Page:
Incidentally I am 72 years old. The photo was the first that I could put my hand on but I have just checked to find that it was taken 5 years ago.

    Best, Mike.

  • Hi...I do understand the situation you are in; I wonder though whether they gave you a diagnosis of dry AMD; if they did, I would stop worrying but keep on checking the Amsler grid for perceptible changes, which might take a longish time. If they said it is the wet type, you might like to contact the Macular Society by phone (it's on their website) when you'll find them very helpful with the depth of knowledge they have - much more than any one patient like me! What's the input from your own GP? I do hope you can resolve this matter and feel more comfortable about the situation. Let me know how you get on. (I'm 85 at Christmas and crumbling round the edges.

    All the best, Moyra.

  • Hello Mpenning. So sorry to hear of your predicament. When the optomotrist told me I had dry AMD in both eyes she did not refer me. Until then I was not even aware that I had a problem except that I found reading difficult unless I had a really strong light. And even then I saw dark patches across the page. I was due for new specs and I thought that would cure it. After the diagnosis, which came as quite a shock to me, I went to my GP and asked him to refer me. It took about 10 weeks in total before I saw an eye consultant and there I was told I had wet AMD in my left eye and dry in the other. I had not noticed drastic changes during that time. So it seems it can change from dry to wet without such noticable changes and very quickly too. The visual acuity in my left eye has now gone down fro 20/40 to 20/ 80 despite my first injection - or maybe because of it. Besides using the Amsler Grid I use an eye chart which I have printed from the internet and test my VA once every three days. It will give you some indication how good, or bad, your vision is in each eye. Dont't worry too much. There is help out there.

    Best wishes ayayay80

  • Thank you Ayayay80. The change business is the major worry. My left eye is also the worst one. Oddly enough, I could sometimes see better with my glasses off than with them on. That is because my sight in the left eye was clearer than the right eye. However, the next eye test revealed that there were gaps in my sight. On one test I had to move my head to line up with the test letters. That is when I was advised to see an Ophthalmologist and AMD was found.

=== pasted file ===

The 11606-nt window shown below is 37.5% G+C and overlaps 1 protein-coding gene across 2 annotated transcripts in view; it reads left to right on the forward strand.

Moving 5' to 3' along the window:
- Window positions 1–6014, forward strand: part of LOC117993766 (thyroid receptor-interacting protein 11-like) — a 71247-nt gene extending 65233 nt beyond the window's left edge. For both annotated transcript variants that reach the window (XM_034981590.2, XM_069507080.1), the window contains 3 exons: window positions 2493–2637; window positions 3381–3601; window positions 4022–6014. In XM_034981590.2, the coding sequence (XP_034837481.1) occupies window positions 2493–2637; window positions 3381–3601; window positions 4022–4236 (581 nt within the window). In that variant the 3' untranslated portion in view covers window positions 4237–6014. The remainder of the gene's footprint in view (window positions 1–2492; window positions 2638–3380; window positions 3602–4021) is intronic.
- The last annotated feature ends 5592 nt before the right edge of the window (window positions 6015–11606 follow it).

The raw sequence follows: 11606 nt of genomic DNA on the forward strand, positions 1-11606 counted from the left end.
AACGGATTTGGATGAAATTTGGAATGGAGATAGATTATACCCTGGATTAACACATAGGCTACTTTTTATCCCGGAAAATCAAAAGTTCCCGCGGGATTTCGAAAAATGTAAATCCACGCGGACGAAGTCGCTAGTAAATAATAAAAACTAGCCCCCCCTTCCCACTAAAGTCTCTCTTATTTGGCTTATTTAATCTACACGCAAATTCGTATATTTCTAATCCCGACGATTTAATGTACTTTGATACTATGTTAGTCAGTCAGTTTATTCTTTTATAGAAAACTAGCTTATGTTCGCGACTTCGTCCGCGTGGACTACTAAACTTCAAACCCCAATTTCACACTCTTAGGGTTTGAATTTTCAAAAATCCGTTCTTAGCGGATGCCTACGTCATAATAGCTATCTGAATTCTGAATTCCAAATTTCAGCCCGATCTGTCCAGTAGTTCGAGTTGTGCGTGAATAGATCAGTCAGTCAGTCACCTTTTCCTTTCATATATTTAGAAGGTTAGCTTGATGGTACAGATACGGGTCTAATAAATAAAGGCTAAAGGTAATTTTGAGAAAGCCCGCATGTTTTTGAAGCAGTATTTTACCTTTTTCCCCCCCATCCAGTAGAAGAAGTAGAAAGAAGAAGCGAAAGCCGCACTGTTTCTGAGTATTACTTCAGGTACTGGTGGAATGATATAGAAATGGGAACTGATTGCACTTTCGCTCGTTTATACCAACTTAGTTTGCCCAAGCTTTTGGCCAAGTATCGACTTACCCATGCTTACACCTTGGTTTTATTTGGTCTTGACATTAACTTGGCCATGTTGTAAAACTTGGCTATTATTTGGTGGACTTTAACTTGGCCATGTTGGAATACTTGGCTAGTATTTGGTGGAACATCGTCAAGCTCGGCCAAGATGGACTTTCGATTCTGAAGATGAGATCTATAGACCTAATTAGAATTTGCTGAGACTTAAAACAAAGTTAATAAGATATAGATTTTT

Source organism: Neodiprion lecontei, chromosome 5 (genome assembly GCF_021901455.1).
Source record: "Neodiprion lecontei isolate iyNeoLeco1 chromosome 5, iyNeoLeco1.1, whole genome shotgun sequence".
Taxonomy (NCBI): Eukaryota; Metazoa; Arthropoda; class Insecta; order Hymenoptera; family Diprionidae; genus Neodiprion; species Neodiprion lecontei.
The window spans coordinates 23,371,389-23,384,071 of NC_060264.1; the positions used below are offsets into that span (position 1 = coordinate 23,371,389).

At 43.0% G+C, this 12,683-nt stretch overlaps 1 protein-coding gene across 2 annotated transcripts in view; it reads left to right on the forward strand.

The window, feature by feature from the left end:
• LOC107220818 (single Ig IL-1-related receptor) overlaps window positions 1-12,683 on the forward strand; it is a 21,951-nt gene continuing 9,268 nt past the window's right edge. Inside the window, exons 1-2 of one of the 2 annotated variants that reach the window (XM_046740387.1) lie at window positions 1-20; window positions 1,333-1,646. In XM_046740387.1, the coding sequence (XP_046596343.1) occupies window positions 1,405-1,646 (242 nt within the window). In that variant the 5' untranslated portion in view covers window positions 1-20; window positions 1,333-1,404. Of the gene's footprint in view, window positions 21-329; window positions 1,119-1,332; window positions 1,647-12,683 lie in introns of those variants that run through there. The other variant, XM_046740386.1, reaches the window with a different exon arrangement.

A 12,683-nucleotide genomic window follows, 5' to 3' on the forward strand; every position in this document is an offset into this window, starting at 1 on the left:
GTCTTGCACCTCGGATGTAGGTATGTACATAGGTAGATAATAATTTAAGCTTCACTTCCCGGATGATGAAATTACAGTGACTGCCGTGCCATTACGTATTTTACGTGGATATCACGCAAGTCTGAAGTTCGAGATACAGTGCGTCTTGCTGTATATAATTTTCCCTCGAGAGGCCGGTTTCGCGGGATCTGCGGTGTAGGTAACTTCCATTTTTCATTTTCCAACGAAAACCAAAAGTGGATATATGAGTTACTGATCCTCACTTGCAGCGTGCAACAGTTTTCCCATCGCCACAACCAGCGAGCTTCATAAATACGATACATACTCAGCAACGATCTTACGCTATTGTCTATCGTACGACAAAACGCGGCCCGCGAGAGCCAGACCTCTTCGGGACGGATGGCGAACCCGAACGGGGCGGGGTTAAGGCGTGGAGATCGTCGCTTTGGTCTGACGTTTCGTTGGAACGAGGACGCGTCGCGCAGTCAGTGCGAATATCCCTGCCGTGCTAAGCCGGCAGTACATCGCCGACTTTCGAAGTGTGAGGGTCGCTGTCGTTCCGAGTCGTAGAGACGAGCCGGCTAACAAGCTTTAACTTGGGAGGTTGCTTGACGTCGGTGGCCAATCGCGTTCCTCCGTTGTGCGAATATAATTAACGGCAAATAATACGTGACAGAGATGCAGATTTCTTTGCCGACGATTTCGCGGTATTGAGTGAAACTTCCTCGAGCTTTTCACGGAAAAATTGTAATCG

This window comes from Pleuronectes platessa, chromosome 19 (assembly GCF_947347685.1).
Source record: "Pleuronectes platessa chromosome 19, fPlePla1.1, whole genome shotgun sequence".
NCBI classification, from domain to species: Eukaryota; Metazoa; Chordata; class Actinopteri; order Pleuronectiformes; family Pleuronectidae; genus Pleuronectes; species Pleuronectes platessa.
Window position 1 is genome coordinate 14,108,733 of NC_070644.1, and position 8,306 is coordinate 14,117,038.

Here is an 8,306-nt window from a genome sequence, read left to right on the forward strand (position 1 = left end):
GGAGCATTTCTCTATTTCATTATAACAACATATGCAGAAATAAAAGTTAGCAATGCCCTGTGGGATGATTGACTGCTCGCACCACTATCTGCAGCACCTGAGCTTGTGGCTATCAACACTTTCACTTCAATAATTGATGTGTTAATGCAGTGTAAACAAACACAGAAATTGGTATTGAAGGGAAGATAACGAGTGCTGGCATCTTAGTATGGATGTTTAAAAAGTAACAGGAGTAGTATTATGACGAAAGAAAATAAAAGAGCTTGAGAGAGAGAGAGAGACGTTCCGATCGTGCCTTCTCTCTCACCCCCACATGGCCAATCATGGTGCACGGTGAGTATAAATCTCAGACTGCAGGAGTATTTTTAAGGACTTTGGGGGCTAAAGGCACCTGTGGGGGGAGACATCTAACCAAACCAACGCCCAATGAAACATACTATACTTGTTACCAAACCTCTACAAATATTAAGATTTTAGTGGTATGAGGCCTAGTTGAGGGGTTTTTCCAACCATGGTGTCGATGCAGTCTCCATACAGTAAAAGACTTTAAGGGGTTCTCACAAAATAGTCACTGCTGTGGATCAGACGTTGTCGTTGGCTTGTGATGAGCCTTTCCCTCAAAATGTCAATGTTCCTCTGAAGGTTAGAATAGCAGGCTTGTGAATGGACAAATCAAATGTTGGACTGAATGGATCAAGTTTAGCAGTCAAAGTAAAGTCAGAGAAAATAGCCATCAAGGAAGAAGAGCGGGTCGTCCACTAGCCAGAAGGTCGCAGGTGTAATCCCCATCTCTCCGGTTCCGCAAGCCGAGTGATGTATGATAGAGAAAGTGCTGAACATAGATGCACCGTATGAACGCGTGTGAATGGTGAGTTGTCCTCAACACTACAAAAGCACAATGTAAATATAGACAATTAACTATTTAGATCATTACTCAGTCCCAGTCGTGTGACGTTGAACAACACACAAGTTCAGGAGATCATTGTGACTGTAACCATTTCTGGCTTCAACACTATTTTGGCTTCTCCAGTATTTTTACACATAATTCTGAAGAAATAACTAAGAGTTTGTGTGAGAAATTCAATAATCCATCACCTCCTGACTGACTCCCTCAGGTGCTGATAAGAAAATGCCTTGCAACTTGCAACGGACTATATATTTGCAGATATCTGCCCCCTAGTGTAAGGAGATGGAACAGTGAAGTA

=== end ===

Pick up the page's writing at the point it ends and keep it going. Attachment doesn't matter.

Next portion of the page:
I'll have a look at using an eye chart as an additional aid. What a pity that you cannot photograph or record what you are actually seeing.

    Thanks again.

    Best regards, Mike.

  • Hi again Mike, If you wear varifocals as I do, that may account for having to move your head to focus for the right distance. I do belief that specs can sometimes be a little too strong. Sure, they enlarge what I see and add a little colour, but when I walk out in the morning I feel I am walking on a cloud or through a very thin haze and things around me don't seem to be solid until my brain has adjusted itself to it and then, after about an hour, it feels ok. It could be a touch of temporary double vision. I know you are worried about not recognising the drastic change you have been told about. Are you having regular professional checks - say once every 4 weeks? I think you should insist on that. But even with wet AMD my consultant told me that injections are not given until your visual acuity is worse than 6/12 or 20/40. You can download an eye chart and check yourself meanwhile.

    All the best ayayay80

  • Thank you Ayayay80. AMD has been diagnosed at the Ophthalmology Consultancy Unit at our local hospital, Dry AMD in both eyes, the left being the most advanced. The problem is that there is a very long waiting list, with no chance of regular professional checks every 4 weeks, except for Visual Acuity tests at the opticians. Hence the instruction to go to the hospital Emergencies Dept. if any alteration occurs.

    I'll have a go with the eye chart to determine the Visual Acuity.

    Thanks again Ayayay80.

    Kind regards, Mike.